By Peggy Whetzel
To go birding or to photograph wildlife, two of his favorite activities, Bill Hoss has only to step outside his white frame house on North Forest Avenue in Webster Groves.
From the street, just about the only hint that there’s something unusual about the 43 by 315-foot lot is the hairy-looking buffalo grass (Bouteloua dactyloides) and other low-growing natives replacing fescue just beyond the sidewalk.
But a short walk past the house and down the gravel driveway – and flanked by the neatly-mowed lawns of his neighbors – sits a back yard filled side-to-side and front-to-back with an estimated more than 100 species of native wildflowers, grasses, shrubs, and trees. And just a big toe or two off the driveway, a small stream bubbles through it.
Bill put the stream in himself. For birds and human visitors, the little stream “makes” the yard. Nashville, Tennessee and yellow-rumped warblers, grosbeaks, cedar waxwings, orioles, wrens, flickers, and many others have been drawn to the clear, moving water.
The yard’s appeal to wildlife is bolstered by native plants ranging from shady woodland flowers, shrubs, and trees around the stream to a meadow of native asters, monarda, and other sun-loving perennials growing where the family vegetable garden used to be. Bird talk and the sound of fluttering wings and rustling branches are as much a part of the garden as the landscaping.
Plant diversity is a hallmark of the yard. Some of the young trees and shrubs to be found include:
- witch hazel (Hamamelis vernalis),
- ninebark (Physocarpus opulifolius),
- filbert (Corylus americana),
- green hawthorn (Crataegus viridis), and
- buttonbush (Cephalanthus occidentalis).
Altogether, the yard supplies nectar for pollinators, caterpillar fodder for future butterflies, and, for birds, caterpillars and other insects, spiders, and berries to eat.
In the middle, and, all but hidden in the garden is Bill’s personal refuge, his office.
From inside, the sliding glass door gives the impression that the garden is in another room. And once, a wren flitted inside searching for spiders. “Nothing makes a wren happier than hunting spiders,” said Bill. And in the spring, flickers proclaim their territory by drumming on the metal chimney poking above the roof.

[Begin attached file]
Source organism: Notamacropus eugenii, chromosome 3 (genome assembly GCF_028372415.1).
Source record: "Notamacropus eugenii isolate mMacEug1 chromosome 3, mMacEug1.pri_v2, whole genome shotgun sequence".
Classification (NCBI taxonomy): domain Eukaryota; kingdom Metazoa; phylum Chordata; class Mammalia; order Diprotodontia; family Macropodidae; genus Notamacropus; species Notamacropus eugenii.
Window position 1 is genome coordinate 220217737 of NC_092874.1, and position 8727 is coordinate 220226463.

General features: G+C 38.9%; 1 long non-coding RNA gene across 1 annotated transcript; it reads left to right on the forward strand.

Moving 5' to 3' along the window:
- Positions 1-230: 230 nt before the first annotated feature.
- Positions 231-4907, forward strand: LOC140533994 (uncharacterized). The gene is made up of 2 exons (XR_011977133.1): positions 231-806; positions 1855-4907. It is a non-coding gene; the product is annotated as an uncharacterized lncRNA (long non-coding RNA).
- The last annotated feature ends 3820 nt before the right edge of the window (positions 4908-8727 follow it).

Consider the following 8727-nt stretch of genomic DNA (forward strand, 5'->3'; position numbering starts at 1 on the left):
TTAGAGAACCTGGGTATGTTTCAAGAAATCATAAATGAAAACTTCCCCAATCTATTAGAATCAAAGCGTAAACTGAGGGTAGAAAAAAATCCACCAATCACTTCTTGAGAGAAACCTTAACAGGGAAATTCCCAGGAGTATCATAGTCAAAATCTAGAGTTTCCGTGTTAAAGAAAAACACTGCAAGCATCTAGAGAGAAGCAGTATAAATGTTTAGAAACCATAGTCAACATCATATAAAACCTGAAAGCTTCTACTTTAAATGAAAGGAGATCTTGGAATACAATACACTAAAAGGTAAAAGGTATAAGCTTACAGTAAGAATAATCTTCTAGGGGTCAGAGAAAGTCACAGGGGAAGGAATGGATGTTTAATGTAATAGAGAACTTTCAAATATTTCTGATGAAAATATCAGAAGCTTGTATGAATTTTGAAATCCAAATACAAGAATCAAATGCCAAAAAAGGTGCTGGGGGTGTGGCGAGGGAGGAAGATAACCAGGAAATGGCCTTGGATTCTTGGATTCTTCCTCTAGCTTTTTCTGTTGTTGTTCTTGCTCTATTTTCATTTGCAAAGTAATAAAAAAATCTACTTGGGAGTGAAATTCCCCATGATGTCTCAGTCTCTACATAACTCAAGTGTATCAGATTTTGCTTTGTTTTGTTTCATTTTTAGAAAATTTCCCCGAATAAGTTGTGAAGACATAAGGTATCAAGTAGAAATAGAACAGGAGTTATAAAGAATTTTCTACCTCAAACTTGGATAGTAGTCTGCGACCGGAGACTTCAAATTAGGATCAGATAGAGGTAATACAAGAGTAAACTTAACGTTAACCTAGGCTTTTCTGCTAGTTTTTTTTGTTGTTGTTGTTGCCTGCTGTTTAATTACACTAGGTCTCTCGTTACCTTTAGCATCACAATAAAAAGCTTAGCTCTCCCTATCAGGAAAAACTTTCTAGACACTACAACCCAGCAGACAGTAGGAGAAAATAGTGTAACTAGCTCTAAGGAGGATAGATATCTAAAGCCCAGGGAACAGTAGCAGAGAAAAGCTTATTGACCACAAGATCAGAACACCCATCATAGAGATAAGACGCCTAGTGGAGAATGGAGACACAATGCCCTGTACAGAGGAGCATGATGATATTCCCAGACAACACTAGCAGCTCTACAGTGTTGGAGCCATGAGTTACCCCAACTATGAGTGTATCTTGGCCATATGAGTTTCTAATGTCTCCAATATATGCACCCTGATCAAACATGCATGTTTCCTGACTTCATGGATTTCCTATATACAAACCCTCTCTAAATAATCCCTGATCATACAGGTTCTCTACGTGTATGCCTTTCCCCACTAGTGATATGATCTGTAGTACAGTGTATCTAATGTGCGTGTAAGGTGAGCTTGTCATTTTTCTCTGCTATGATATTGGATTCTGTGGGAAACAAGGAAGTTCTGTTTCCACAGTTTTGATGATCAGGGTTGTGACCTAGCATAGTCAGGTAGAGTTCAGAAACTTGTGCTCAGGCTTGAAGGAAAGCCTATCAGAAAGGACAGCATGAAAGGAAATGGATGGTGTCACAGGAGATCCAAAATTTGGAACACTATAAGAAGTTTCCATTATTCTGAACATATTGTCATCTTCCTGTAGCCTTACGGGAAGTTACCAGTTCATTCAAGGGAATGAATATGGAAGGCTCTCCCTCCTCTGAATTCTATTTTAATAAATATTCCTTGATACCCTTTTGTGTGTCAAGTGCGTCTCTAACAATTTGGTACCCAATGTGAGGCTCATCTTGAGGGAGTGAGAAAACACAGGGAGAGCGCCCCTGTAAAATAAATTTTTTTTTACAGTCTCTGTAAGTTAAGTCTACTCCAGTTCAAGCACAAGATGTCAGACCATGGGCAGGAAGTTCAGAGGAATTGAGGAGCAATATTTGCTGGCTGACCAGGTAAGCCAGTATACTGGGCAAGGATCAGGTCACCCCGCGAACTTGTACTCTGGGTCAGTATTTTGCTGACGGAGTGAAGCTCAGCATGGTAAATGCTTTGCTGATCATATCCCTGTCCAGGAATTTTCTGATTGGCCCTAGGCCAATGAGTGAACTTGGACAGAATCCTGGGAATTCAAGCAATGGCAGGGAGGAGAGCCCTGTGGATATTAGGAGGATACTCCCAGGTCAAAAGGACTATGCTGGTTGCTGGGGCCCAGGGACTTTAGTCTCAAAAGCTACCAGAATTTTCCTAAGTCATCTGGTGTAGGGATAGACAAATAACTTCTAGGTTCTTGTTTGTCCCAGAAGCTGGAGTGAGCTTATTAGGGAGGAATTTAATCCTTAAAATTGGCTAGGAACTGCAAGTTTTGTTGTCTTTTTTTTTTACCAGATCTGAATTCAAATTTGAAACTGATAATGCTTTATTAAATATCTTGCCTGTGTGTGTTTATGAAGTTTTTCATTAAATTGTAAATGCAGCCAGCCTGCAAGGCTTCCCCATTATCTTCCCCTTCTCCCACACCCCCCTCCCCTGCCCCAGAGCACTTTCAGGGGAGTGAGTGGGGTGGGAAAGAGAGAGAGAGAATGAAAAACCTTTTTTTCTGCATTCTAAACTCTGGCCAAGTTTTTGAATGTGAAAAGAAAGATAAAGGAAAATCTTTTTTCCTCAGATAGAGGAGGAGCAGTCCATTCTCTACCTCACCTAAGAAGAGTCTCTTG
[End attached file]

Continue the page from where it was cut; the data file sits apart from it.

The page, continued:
Bill’s office is where he pursues two of his lifelong interests. One of them is trains, both model trains and the real deal. He custom-makes model trains and buildings for clients.
Bill has lived in the house on Forest Avenue all his life. His grandfather worked for the Missouri Pacific. And, until a new subdivision blocked the view, he could see the trains running on the railroad tracks from his yard. In 1974, he founded the Missouri Pacific Historical Society. For nine years, he worked for the Museum of Transport. And he still rides trains when he can.
Bill’s other love is wild-life watching. A small window on the west wall of his office overlooks the garden. Bill, who has a BA in Fine Arts with an emphasis in photography, uses the window as a photographer’s blind, keeping a camera on a tripod poised to photograph birds making a splash in the little stream.
His interest in nature goes way back. “As a kid, I liked watching lines of ants,” he said. “I was always fascinated by insects, especially ants, bees, and butterflies.”
Besides birds, the stunning wildlife photos taken in his yard include butterflies, from newly-laid eggs to various instars (caterpillar growth stages) to chrysalis to flight. Species include sulphurs, swallowtails, monarchs, painted ladies, hairstreaks, fritillaries, and hummingbird sphinx moths.
His first experience with native plant gardening came about in 1952 when his mother drove to an area known as Rock Hollow to collect wildflowers, bringing Bill and his best friend along to help dig. (Bill had a lot of practice under his belt helping his dad hand-spade the vegetable garden.) The area was quite rural and wildflowers grew in profusion. They transplanted:
- ostrich ferns (Matteuccia struthiopteris),
- sensitive ferns (Onoclea sensibilis),
- blood root (Sanguinaria canadensis),
- Dutchman’s breeches (Dicentra cucullaria),
- trout lilies (Erythronium americanum), and
- bluebells (Mertensia virginica).
to their Webster Groves yard. Bluebells remain a favorite for Bill.
“In those days, no nurseries sold wildflowers,” said Bill. “If you wanted them you had to dig them yourself.” A few of the first spring wildflowers to emerge have been there since the 1950’s.
[Editor’s Note: While it used to be common practice to collect native plants from the wild, St. Louis Wild Ones discourages this practice, except in the case of plant rescues.]
But it wasn’t until he retired, Bill said, that he had time to do anything about his concern for the environment and protecting wildlife. He seems to have made up for lost time.
About seven or eight years ago, after becoming tired of mowing the lawn, Bill began intensively replacing his home turf with native plants. He became a Missouri Master Naturalist, which requires annual re-certification, and he takes part in the Cornell University bird feeder count every year. He has served as vice president and also as a board member of the St. Louis chapter of Wild Ones. And he’s on the Webster Groves Greenspace Advisory Commission, which this year produced an inspiring pamphlet with beautiful photos, “Guide to the Trees of Distinction in Webster Groves.”
In November, Bill, who is 70, wielded a chain saw, helping to clear bush honeysuckle from a park as one of the city’s Make A Difference Day projects.
Just the same, Bill describes his gardening style, which packs in the maximum plant diversity a city lot can manage, as “functional” rather than “a showcase.”
“I’m nearly a gardener,” Bill said. “I like to release plants back into the wild and let them do their thing.”